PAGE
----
The U.S. Food and Drug Administration (FDA) has issued a warning to EpiPen users, indicating that certain devices may have delayed injection or be prevented from properly injecting due to device failure, user error or other problems. When it comes to using an EpiPen to treat severe allergic reactions, these potential problems could delay or prevent life-saving treatment. The FDA reports that it is aware of adverse event reports associated with EpiPen products, including a number of deaths. If you or a loved one has been harmed because of a defective or malfunctioning medical device, such as an EpiPen, contact an experienced product liability lawyer as soon as possible to discuss your options for legal recourse.
EpiPen is the brand name of an auto-injectable device designed to deliver epinephrine, a life-saving medication commonly used when someone is experiencing a severe allergic reaction, known as anaphylaxis. During such a reaction, epinephrine goes to work on the entire system in order to shut down the body’s allergic response. The drug constricts the body’s blood vessels, which in turn increases blood pressure and decreases swelling. In doing so, epinephrine allows the muscles around the airways to relax and opens the airways in the lungs. Epinephrine is the only drug that works on the entire body during a severe allergic reaction, which is the reason is it the only drug recommended for such purposes.
An EpiPen or generic injectable epinephrine device may be kept on hand for self-injection by individuals with a history of severe allergic reaction. The device is a disposable, single-use system designed to be injected into the skin or muscle of the outer thigh. However, in a statement issued on March 24, the FDA warned about problems with EpiPen 0.3mg and EpiPen Jr 0.15mg auto-injectors and their authorized generic versions, indicating that the devices “may potentially have delayed injection or be prevented from properly injecting due to: 1. Device failure from spontaneous activation caused by using sideways force to remove the blue safety release, 2. Device failure from inadvertent or spontaneous activation due to a raised blue safety release, 3. Difficulty removing the device from the carrier tube, or 4. User errors.”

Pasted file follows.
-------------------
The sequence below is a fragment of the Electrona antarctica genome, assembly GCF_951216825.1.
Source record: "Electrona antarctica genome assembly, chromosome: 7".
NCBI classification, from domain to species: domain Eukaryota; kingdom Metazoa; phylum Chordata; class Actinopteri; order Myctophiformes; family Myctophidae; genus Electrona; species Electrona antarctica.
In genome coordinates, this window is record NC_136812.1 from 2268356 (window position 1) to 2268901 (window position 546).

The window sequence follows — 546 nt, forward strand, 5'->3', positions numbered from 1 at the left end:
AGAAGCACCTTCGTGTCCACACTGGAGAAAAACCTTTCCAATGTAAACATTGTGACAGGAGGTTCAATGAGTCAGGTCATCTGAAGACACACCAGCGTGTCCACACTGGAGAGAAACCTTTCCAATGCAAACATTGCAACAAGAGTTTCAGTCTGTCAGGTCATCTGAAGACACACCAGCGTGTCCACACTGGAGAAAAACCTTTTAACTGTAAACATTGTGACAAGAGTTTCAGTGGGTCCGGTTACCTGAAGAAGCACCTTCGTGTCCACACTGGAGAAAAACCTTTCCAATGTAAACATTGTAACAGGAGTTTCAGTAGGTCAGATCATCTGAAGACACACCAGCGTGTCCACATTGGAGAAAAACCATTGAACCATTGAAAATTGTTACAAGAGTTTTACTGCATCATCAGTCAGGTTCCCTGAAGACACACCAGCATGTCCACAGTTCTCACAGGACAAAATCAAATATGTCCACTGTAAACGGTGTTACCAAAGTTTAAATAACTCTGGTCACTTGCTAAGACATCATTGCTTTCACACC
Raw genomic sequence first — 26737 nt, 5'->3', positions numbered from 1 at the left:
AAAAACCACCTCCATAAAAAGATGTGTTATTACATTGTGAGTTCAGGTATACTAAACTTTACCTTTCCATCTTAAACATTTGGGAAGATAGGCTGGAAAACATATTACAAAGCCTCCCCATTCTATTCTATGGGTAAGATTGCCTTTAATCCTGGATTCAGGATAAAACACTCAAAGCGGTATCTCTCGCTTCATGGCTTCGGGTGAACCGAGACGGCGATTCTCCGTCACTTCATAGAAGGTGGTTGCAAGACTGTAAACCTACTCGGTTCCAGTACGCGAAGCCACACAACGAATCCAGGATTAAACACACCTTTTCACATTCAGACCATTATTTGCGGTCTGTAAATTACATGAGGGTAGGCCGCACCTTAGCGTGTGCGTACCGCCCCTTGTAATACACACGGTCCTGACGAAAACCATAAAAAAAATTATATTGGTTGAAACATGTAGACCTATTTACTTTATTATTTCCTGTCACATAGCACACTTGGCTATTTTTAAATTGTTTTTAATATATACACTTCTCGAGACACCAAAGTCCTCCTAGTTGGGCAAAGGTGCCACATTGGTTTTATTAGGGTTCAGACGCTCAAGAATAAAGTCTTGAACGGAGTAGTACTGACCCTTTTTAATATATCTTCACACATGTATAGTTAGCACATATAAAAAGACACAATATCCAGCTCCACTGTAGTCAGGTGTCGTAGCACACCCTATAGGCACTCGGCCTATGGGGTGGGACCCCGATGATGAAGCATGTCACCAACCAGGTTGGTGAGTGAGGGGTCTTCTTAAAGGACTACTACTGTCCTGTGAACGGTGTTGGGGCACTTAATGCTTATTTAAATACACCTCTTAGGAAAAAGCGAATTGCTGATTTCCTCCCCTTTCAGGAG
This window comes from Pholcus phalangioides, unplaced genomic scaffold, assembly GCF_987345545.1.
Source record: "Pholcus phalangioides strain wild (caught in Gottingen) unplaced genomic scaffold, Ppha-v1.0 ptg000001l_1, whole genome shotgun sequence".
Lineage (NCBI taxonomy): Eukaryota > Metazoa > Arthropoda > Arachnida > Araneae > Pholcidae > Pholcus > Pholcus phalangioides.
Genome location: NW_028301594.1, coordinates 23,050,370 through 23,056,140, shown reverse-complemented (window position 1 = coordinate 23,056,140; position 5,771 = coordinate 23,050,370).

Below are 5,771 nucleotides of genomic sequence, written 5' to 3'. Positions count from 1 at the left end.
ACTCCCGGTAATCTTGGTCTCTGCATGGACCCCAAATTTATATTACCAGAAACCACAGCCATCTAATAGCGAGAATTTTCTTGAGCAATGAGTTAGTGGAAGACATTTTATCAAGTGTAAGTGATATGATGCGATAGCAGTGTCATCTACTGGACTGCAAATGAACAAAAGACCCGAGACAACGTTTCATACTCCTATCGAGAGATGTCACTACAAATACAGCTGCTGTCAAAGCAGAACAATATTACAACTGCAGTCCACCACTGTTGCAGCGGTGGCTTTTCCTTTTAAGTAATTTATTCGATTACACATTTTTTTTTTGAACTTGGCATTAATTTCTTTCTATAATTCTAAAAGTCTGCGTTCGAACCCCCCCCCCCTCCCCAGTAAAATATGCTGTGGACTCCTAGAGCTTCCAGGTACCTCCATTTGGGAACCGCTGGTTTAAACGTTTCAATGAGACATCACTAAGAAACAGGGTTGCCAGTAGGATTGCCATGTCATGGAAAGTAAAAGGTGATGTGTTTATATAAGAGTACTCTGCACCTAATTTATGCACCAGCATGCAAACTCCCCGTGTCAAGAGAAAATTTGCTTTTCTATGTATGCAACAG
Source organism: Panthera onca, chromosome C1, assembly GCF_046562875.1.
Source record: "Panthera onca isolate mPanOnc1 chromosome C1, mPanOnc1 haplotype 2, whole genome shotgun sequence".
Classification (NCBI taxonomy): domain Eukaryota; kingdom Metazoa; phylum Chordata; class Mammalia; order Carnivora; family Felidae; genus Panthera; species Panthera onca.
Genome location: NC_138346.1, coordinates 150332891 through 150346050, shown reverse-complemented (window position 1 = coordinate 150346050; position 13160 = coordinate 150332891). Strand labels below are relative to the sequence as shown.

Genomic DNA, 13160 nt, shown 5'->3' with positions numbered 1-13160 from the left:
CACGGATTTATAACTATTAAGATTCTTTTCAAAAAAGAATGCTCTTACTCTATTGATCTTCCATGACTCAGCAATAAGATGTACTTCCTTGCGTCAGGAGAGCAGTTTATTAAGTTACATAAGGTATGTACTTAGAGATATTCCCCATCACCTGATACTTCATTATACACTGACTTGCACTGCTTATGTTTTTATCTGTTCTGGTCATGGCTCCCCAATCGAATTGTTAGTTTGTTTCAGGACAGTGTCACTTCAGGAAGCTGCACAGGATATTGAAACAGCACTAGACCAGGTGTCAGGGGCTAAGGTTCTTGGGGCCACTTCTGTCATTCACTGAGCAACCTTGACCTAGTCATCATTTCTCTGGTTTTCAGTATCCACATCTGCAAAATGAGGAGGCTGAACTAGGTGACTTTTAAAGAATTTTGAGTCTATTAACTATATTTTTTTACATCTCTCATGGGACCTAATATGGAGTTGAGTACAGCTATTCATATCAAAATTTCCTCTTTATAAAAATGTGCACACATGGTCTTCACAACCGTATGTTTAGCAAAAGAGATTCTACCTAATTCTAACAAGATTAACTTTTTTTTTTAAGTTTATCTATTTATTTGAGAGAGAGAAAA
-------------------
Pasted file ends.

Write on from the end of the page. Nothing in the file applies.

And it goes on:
Prior to the FDA’s warning, Mylan and its parent company, Pfizer, issued a letter to healthcare professionals detailing how the auto-injector devices may be prematurely activated if the blue safety release is removed using a sideways force. If this occurs, the letter warns, the device will no longer be able to inject epinephrine and a new device must be used. According to the FDA, a limited number of EpiPen devices may have a slightly raised safety release, which could result in the auto-injector devices activating prematurely. Additionally, due to a potential deformation on the rim of the carrier tube, certain EpiPens may not slide out of their carrier tube easily or at all, which the manufacturer warns could delay or prevent life-saving treatment.
This isn’t the first time the FDA has warned about potential problems with life-saving EpiPen devices. In November 2018, the agency alerted patients and healthcare providers to an issue with EpiPens becoming jammed inside of their carrier tubes. According to the FDA warning, “the label sticker on the auto-injector unit may have been improperly applied, causing resistance when removing it from the carrier tube.” As a result of this problem, the FDA indicated that patients or caregivers may not be able to quickly or easily remove the auto-injector from the carrier tube to administer the epinephrine during a severe allergic reaction.